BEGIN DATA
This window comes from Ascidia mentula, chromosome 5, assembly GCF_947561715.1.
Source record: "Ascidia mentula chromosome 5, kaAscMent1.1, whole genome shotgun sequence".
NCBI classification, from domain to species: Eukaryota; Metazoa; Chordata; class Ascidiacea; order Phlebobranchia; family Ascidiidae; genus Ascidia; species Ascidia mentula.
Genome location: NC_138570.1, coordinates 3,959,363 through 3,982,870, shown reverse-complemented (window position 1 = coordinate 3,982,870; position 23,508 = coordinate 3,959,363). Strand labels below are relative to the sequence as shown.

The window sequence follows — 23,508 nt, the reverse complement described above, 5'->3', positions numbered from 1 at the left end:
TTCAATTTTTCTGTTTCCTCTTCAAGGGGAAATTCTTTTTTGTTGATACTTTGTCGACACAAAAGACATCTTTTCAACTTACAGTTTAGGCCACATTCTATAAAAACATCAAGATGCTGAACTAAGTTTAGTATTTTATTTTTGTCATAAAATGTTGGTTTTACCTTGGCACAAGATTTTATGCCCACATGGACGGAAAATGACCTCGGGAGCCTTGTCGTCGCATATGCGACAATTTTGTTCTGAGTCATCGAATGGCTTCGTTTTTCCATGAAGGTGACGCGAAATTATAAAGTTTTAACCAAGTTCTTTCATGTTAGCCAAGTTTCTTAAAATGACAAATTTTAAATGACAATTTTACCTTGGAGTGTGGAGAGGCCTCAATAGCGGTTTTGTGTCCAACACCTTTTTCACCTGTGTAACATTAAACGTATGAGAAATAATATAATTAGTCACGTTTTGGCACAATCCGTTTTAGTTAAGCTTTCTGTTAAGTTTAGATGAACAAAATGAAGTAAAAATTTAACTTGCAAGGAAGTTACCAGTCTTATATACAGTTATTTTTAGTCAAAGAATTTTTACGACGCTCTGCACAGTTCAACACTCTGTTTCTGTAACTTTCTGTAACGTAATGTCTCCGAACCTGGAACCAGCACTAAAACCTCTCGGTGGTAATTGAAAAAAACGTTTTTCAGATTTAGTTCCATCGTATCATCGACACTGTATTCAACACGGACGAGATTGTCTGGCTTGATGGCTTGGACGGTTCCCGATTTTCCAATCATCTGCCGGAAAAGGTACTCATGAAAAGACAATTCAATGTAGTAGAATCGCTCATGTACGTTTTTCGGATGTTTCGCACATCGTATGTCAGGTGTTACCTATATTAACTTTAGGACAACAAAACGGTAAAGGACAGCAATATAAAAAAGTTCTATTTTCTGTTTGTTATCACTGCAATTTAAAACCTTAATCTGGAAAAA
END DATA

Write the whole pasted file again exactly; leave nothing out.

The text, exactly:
This window comes from Ascidia mentula, chromosome 5, assembly GCF_947561715.1.
Source record: "Ascidia mentula chromosome 5, kaAscMent1.1, whole genome shotgun sequence".
NCBI classification, from domain to species: Eukaryota; Metazoa; Chordata; class Ascidiacea; order Phlebobranchia; family Ascidiidae; genus Ascidia; species Ascidia mentula.
Genome location: NC_138570.1, coordinates 3,959,363 through 3,982,870, shown reverse-complemented (window position 1 = coordinate 3,982,870; position 23,508 = coordinate 3,959,363). Strand labels below are relative to the sequence as shown.

The window sequence follows — 23,508 nt, the reverse complement described above, 5'->3', positions numbered from 1 at the left end:
TTCAATTTTTCTGTTTCCTCTTCAAGGGGAAATTCTTTTTTGTTGATACTTTGTCGACACAAAAGACATCTTTTCAACTTACAGTTTAGGCCACATTCTATAAAAACATCAAGATGCTGAACTAAGTTTAGTATTTTATTTTTGTCATAAAATGTTGGTTTTACCTTGGCACAAGATTTTATGCCCACATGGACGGAAAATGACCTCGGGAGCCTTGTCGTCGCATATGCGACAATTTTGTTCTGAGTCATCGAATGGCTTCGTTTTTCCATGAAGGTGACGCGAAATTATAAAGTTTTAACCAAGTTCTTTCATGTTAGCCAAGTTTCTTAAAATGACAAATTTTAAATGACAATTTTACCTTGGAGTGTGGAGAGGCCTCAATAGCGGTTTTGTGTCCAACACCTTTTTCACCTGTGTAACATTAAACGTATGAGAAATAATATAATTAGTCACGTTTTGGCACAATCCGTTTTAGTTAAGCTTTCTGTTAAGTTTAGATGAACAAAATGAAGTAAAAATTTAACTTGCAAGGAAGTTACCAGTCTTATATACAGTTATTTTTAGTCAAAGAATTTTTACGACGCTCTGCACAGTTCAACACTCTGTTTCTGTAACTTTCTGTAACGTAATGTCTCCGAACCTGGAACCAGCACTAAAACCTCTCGGTGGTAATTGAAAAAAACGTTTTTCAGATTTAGTTCCATCGTATCATCGACACTGTATTCAACACGGACGAGATTGTCTGGCTTGATGGCTTGGACGGTTCCCGATTTTCCAATCATCTGCCGGAAAAGGTACTCATGAAAAGACAATTCAATGTAGTAGAATCGCTCATGTACGTTTTTCGGATGTTTCGCACATCGTATGTCAGGTGTTACCTATATTAACTTTAGGACAACAAAACGGTAAAGGACAGCAATATAAAAAAGTTCTATTTTCTGTTTGTTATCACTGCAATTTAAAACCTTAATCTGGAAAAA